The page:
Walking and breathing. Two things most of us do everyday usually without too much thought. That is unless you are thinking about them. And I have been thinking about them – a lot. Many of you know that I attended a training in May in which I grew a deeper appreciation for gait analysis and how to identify dysfunctional patterns. On a very basic level our gait can provide a wealth of information about our movement patterns, both functional and dysfunctional. Improving gait patterns and connecting into the breath is critical to improving how you move your body.
Joseph Pilates said, “Breathing is the first act of life and the last. Our very life depends on it.” I could write pages about the importance of breathing, and if you have been practicing Pilates then you should have a basic understanding of just how critical it is to the connection of movement in your body. Bigger even than our Pilates practice though, the breath connects our internal world to the external – the exchange of air from that outside our bodies to inside them, and this constant cycling is pure life force.
Learning how to control and manipulate the breath is a valuable tool not just during your pilates practice but for many situations in life. In a world of chaos I know that at least I can control my breath. “It is tragically deplorable,” Joseph Pilates once said, “to contemplate the millions who have never mastered the art of correct breathing.”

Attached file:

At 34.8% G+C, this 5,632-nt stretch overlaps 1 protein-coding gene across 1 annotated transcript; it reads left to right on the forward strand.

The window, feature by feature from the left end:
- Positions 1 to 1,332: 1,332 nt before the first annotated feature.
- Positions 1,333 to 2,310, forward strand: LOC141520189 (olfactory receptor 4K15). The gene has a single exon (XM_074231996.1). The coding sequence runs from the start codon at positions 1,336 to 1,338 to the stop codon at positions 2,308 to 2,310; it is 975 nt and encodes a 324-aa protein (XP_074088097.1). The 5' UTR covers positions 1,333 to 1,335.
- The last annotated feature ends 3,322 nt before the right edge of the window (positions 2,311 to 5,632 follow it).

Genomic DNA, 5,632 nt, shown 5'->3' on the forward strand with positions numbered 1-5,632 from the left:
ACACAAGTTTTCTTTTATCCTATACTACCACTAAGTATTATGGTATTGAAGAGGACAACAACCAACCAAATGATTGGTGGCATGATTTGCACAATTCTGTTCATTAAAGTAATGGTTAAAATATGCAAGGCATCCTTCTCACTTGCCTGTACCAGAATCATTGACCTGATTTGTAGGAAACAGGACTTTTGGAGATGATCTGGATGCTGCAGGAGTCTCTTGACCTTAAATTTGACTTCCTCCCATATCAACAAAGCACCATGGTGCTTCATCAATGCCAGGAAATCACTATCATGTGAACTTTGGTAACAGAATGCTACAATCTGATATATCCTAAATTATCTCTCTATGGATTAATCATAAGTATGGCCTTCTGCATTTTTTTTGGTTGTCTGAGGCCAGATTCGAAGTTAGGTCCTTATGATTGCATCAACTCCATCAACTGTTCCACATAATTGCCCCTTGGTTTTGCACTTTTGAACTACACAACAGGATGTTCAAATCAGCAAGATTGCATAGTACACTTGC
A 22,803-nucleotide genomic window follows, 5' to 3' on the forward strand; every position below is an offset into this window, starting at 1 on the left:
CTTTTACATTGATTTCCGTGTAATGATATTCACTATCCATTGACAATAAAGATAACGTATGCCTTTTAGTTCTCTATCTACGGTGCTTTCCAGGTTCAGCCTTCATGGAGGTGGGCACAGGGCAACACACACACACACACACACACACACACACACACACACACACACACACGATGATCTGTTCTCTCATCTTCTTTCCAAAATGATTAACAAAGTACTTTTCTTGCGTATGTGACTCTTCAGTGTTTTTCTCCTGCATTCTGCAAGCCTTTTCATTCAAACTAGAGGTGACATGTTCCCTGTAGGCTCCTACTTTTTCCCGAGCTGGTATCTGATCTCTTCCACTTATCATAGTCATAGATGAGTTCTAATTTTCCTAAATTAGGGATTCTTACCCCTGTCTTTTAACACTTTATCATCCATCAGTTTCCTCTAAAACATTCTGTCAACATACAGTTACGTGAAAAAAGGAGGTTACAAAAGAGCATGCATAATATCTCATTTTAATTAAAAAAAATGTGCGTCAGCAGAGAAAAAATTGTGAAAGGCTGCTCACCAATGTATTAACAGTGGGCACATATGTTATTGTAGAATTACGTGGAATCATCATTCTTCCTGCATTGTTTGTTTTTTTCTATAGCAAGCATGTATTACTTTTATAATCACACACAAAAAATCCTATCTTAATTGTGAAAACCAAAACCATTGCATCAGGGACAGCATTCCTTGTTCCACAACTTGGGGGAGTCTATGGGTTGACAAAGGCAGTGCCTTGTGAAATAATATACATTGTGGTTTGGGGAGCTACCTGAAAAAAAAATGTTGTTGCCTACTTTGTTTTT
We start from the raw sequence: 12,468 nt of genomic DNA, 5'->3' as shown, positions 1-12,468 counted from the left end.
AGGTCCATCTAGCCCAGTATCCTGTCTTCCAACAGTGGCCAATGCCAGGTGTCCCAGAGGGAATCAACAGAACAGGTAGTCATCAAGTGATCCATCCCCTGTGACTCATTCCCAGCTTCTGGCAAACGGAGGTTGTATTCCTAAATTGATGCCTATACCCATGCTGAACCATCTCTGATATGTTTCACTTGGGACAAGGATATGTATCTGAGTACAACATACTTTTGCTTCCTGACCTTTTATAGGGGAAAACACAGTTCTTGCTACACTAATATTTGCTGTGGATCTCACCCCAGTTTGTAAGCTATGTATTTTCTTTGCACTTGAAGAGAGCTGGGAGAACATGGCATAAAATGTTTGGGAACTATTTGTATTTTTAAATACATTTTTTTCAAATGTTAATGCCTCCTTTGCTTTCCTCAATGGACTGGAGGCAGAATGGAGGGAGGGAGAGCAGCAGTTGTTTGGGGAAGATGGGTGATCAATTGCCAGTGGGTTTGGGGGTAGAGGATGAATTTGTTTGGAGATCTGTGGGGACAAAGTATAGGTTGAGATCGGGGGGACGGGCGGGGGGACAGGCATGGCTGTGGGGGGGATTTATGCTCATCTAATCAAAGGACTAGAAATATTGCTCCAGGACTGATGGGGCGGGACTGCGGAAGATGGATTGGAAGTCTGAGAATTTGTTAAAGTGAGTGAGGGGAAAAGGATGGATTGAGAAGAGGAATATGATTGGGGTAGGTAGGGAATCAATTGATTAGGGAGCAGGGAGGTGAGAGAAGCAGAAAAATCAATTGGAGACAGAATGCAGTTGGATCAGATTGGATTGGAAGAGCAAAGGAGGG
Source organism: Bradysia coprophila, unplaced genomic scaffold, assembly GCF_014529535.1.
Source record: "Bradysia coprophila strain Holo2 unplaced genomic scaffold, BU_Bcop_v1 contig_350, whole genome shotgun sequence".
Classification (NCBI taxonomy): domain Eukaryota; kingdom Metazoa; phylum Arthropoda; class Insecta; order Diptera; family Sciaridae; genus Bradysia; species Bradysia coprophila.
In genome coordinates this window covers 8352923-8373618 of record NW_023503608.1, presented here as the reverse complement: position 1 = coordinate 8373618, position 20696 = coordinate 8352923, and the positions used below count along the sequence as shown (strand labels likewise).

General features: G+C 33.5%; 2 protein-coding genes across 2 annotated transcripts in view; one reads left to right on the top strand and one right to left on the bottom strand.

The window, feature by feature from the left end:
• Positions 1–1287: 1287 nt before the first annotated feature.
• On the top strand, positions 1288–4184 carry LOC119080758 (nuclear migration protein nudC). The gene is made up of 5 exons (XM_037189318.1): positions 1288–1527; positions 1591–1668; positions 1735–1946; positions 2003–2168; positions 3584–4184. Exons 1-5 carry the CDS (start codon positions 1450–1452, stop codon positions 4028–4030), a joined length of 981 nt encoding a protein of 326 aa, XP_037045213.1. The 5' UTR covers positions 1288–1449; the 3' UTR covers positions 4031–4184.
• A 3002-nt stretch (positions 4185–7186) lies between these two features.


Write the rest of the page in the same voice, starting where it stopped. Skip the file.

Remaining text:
Think about how many breaths you take each day. Now think about how many steps you take each day. And those of you with tracking devices will know exactly how many you have taken. (or haven’t taken!) Within each step is a complex movement pattern. From the moment the heel strikes the ground there is a rotation through the leg, hip and pelvis and consequently through the rib-cage and and spine. You are even balancing on one leg for a brief moment. Every step you take is a full body movement. Through careful analysis of gait we can see and identify dysfunctional patterns that could potentially be holding you back from feeling freedom of movement.
If we could make even small changes in habits and patterns that we do every day, what larger impact might that bring to our overall quality of movement? And if movement is life – well, then we have to believe that it will make a difference that is worth putting some thought into!